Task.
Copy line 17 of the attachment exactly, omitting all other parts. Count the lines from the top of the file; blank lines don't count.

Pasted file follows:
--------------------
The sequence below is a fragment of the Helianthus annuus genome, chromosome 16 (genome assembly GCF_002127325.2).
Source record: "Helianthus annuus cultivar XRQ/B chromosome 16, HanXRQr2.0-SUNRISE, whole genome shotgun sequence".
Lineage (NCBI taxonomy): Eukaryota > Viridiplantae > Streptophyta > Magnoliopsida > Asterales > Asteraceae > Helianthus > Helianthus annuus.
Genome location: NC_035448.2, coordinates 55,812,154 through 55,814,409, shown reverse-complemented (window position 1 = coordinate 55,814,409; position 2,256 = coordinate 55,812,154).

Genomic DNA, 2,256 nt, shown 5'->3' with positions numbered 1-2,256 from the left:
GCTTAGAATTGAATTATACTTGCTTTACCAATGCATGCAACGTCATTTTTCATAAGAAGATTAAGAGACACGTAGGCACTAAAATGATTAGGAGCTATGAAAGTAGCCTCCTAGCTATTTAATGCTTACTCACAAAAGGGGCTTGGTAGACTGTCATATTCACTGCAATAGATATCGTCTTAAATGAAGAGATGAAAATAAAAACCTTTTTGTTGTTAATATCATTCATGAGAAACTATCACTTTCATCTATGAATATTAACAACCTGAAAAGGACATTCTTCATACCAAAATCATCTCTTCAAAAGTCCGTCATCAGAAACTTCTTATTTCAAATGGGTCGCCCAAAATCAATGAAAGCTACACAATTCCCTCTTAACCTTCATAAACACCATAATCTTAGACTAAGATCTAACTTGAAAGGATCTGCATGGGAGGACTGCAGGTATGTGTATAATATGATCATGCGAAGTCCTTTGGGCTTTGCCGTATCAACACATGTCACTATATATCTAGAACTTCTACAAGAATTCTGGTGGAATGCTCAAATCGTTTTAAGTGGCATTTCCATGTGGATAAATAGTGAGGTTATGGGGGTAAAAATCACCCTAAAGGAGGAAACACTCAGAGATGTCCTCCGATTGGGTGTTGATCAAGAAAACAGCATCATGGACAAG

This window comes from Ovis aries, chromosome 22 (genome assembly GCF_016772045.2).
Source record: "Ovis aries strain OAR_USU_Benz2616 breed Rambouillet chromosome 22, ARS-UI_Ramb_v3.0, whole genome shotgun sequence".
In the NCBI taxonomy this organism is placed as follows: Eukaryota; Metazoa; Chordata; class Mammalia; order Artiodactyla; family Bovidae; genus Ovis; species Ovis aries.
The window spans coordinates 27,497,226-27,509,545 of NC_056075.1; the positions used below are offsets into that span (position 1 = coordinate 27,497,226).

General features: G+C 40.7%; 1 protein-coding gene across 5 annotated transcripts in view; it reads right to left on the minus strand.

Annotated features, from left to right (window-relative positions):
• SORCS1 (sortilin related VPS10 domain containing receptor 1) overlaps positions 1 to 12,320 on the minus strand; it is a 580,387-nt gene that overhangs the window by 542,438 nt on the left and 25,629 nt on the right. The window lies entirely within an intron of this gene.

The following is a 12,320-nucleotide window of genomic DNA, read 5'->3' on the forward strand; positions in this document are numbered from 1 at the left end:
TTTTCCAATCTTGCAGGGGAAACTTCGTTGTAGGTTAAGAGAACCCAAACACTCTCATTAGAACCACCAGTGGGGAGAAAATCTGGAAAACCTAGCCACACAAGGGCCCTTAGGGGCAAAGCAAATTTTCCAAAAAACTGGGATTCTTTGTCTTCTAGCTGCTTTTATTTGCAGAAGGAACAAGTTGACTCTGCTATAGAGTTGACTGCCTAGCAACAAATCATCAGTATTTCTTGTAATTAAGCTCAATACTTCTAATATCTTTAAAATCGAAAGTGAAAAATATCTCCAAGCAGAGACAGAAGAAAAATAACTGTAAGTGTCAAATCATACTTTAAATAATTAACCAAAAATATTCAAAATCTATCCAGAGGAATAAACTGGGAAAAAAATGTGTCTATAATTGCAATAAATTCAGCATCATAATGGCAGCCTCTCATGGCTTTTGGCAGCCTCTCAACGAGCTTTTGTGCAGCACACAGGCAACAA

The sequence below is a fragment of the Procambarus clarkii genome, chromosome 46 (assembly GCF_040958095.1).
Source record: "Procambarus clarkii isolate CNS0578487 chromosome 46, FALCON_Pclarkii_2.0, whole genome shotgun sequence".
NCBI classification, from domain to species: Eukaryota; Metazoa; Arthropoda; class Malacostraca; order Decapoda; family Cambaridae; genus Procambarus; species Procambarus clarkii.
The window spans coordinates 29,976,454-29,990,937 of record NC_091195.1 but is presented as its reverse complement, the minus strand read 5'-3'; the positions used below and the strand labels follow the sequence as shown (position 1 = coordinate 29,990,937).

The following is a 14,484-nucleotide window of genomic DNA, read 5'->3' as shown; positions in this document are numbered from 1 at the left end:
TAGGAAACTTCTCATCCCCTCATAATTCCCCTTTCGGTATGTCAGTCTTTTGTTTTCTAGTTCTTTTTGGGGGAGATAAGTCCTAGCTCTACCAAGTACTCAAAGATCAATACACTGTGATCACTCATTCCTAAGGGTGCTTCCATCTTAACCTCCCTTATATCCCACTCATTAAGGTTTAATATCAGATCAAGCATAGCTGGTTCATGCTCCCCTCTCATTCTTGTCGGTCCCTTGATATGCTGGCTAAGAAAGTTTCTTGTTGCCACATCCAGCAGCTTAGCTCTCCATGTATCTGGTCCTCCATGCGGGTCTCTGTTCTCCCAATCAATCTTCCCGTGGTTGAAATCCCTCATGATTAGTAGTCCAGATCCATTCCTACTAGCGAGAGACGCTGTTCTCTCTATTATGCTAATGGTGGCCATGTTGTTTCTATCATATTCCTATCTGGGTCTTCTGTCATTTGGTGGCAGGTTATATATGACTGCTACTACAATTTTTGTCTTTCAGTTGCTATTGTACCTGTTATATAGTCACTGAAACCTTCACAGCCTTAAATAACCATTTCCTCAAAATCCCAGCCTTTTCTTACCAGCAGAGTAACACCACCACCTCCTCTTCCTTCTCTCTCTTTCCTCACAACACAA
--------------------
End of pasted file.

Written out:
Source record: "Procambarus clarkii isolate CNS0578487 chromosome 46, FALCON_Pclarkii_2.0, whole genome shotgun sequence".